Water: Too Much or Too Little of a Good Thing

A tip for watering your lawn:

You can measure your irrigation with an empty tuna can. When the water reaches the top of the can you have irrigated with one inch of water in that spot. Deep, thorough irrigations are preferable to repeated shallow waterings ( typically 1 to 3 times a week). One inch of water a week will typically suffice (two inches as an absolute maximum).

Over watering will cause you more problems than it will solve. Over watering directly leads to fungal disease and poor root systems. Much of the water from short watering cycles never even reaches the roots, and, if it does, it will only have penetrated the soil profile within an inch of the surface, eventually pruning the roots of the plant.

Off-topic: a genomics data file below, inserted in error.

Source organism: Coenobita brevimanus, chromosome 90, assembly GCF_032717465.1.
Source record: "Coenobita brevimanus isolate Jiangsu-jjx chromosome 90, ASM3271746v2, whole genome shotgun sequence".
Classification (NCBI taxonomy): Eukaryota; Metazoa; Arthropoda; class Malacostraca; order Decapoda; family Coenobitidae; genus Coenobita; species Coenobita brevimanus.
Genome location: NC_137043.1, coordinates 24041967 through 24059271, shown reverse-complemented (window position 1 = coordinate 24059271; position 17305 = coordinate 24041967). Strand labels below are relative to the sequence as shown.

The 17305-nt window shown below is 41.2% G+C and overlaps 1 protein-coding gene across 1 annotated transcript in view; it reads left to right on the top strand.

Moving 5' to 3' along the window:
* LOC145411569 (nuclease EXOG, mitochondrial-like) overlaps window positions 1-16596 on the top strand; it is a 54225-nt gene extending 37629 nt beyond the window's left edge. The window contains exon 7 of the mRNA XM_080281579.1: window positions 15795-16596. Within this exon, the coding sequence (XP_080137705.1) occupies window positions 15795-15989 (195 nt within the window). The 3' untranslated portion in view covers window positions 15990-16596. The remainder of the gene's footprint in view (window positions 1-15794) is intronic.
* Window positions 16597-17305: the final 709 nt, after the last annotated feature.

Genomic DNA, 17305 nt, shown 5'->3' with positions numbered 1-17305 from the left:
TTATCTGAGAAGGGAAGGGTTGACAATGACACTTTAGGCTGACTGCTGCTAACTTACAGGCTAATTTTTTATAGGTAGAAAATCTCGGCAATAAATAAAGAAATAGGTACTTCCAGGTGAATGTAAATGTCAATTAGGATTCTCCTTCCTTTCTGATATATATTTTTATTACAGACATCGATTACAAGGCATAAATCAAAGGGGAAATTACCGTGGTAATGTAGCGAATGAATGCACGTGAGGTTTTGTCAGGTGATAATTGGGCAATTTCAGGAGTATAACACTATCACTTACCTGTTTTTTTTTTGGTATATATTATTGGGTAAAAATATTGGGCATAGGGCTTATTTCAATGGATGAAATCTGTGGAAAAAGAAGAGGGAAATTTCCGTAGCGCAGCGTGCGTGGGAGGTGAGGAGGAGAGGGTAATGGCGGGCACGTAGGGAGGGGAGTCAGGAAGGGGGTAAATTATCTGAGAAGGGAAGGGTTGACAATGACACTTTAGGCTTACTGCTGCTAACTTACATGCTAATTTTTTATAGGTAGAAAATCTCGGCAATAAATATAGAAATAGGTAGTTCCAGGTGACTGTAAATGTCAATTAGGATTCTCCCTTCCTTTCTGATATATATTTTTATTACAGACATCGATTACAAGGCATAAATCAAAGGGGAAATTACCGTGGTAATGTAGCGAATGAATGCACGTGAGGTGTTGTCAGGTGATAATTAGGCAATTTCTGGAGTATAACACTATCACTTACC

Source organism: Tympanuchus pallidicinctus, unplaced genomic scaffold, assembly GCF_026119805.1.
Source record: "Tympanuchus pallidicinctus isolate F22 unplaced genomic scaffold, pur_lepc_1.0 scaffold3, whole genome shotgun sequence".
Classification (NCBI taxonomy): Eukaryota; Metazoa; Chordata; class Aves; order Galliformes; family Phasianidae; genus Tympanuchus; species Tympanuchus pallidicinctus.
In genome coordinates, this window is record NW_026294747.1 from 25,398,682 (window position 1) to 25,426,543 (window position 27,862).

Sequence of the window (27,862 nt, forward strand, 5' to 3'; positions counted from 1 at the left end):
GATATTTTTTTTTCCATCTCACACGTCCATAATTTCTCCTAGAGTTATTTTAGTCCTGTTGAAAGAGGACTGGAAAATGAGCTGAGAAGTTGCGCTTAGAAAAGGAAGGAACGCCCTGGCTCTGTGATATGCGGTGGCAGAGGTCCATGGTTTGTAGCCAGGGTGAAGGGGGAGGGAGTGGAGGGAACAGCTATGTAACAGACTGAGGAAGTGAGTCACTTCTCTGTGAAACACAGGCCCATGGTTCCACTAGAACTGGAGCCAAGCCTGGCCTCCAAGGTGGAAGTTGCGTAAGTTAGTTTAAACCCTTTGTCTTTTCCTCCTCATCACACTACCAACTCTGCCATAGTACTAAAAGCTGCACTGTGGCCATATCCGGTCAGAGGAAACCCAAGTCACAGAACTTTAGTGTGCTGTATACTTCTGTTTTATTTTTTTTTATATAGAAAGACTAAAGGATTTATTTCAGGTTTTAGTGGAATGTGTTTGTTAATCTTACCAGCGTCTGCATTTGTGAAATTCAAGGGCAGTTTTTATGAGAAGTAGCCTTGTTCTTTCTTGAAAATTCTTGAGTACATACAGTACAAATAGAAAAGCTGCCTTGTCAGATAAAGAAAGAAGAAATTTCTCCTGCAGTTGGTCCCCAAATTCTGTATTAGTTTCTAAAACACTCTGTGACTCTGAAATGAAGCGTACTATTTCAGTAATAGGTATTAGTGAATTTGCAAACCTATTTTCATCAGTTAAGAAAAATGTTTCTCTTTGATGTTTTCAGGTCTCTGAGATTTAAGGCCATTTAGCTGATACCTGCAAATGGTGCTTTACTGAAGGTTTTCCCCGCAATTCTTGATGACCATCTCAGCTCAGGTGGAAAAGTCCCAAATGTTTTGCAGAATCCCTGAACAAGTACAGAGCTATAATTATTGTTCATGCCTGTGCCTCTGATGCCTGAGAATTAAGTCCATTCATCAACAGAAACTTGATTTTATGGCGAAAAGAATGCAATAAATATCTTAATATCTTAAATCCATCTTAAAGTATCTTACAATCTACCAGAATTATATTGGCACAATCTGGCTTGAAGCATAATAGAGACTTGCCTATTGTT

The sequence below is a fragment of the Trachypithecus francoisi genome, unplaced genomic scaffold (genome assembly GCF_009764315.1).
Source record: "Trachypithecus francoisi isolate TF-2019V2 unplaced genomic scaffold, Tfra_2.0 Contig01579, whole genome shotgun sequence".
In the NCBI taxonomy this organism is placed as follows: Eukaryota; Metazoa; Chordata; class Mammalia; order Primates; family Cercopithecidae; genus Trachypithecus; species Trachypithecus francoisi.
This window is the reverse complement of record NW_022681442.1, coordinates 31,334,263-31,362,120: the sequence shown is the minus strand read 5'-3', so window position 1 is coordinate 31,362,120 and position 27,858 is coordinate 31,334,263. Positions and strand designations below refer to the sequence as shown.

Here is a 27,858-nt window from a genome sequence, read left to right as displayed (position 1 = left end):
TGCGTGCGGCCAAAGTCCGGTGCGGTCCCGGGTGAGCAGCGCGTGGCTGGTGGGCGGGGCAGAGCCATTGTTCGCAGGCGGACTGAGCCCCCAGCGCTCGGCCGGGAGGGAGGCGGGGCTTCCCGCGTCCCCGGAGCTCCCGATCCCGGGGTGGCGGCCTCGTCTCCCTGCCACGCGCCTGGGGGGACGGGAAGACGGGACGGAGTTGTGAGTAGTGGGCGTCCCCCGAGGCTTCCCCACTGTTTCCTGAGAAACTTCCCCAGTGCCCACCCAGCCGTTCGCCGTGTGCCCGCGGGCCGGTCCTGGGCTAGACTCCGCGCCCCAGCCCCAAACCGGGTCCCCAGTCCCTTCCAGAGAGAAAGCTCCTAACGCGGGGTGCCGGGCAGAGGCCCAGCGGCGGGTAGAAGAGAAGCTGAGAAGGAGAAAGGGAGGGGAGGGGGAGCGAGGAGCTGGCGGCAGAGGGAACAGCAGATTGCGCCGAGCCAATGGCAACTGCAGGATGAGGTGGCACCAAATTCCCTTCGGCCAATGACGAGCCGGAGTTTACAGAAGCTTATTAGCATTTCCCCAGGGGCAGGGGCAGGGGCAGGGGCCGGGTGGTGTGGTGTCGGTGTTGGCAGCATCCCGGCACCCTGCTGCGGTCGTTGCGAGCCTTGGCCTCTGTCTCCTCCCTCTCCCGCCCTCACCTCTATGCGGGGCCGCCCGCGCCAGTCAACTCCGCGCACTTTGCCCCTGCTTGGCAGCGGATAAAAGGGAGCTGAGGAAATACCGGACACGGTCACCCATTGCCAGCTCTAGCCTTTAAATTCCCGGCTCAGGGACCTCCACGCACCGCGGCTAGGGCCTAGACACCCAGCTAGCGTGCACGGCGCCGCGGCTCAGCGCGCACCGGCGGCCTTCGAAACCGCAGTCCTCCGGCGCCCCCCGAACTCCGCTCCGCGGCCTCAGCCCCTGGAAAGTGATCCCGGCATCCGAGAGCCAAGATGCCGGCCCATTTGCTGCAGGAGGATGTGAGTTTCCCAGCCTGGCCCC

Types of soil and existing root depth will also help to dictate your watering needs. Sandier soils will require more watering because of poor moisture retention. Clay soils or poorly drained soils will require shorter periods of irrigation. Poor root systems may require more frequent, shorter periods of irrigation.

An examination of your existing soil conditions and root depth are essential for determining your exact watering needs.

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